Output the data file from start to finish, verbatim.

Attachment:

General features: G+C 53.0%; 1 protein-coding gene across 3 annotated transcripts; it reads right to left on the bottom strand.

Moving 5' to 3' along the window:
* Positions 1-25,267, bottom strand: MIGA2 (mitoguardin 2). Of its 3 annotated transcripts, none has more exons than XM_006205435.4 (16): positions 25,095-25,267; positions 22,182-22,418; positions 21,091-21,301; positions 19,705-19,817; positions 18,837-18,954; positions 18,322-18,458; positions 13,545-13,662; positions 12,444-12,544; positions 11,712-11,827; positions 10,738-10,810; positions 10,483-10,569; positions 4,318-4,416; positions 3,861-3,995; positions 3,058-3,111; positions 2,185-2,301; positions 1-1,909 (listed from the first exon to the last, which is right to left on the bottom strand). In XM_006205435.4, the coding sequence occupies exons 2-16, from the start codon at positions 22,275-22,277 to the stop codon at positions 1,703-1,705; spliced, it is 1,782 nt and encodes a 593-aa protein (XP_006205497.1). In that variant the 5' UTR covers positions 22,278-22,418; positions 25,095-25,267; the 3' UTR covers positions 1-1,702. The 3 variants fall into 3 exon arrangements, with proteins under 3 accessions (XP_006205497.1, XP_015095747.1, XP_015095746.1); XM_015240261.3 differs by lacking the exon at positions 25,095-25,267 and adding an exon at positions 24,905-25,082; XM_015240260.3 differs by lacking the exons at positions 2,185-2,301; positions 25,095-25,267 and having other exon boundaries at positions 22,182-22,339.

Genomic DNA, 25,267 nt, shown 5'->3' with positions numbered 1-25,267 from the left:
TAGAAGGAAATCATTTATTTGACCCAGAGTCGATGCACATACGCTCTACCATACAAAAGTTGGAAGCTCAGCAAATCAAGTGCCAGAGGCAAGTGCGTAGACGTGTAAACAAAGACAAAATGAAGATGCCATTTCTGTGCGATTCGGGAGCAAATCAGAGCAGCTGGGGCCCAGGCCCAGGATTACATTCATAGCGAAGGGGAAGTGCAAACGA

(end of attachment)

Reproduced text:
General features: G+C 53.0%; 1 protein-coding gene across 3 annotated transcripts; it reads right to left on the bottom strand.

Moving 5' to 3' along the window:
* Positions 1-25,267, bottom strand: MIGA2 (mitoguardin 2). Of its 3 annotated transcripts, none has more exons than XM_006205435.4 (16): positions 25,095-25,267; positions 22,182-22,418; positions 21,091-21,301; positions 19,705-19,817; positions 18,837-18,954; positions 18,322-18,458; positions 13,545-13,662; positions 12,444-12,544; positions 11,712-11,827; positions 10,738-10,810; positions 10,483-10,569; positions 4,318-4,416; positions 3,861-3,995; positions 3,058-3,111; positions 2,185-2,301; positions 1-1,909 (listed from the first exon to the last, which is right to left on the bottom strand). In XM_006205435.4, the coding sequence occupies exons 2-16, from the start codon at positions 22,275-22,277 to the stop codon at positions 1,703-1,705; spliced, it is 1,782 nt and encodes a 593-aa protein (XP_006205497.1). In that variant the 5' UTR covers positions 22,278-22,418; positions 25,095-25,267; the 3' UTR covers positions 1-1,702. The 3 variants fall into 3 exon arrangements, with proteins under 3 accessions (XP_006205497.1, XP_015095747.1, XP_015095746.1); XM_015240261.3 differs by lacking the exon at positions 25,095-25,267 and adding an exon at positions 24,905-25,082; XM_015240260.3 differs by lacking the exons at positions 2,185-2,301; positions 25,095-25,267 and having other exon boundaries at positions 22,182-22,339.

Genomic DNA, 25,267 nt, shown 5'->3' with positions numbered 1-25,267 from the left:
TAGAAGGAAATCATTTATTTGACCCAGAGTCGATGCACATACGCTCTACCATACAAAAGTTGGAAGCTCAGCAAATCAAGTGCCAGAGGCAAGTGCGTAGACGTGTAAACAAAGACAAAATGAAGATGCCATTTCTGTGCGATTCGGGAGCAAATCAGAGCAGCTGGGGCCCAGGCCCAGGATTACATTCATAGCGAAGGGGAAGTGCAAACGA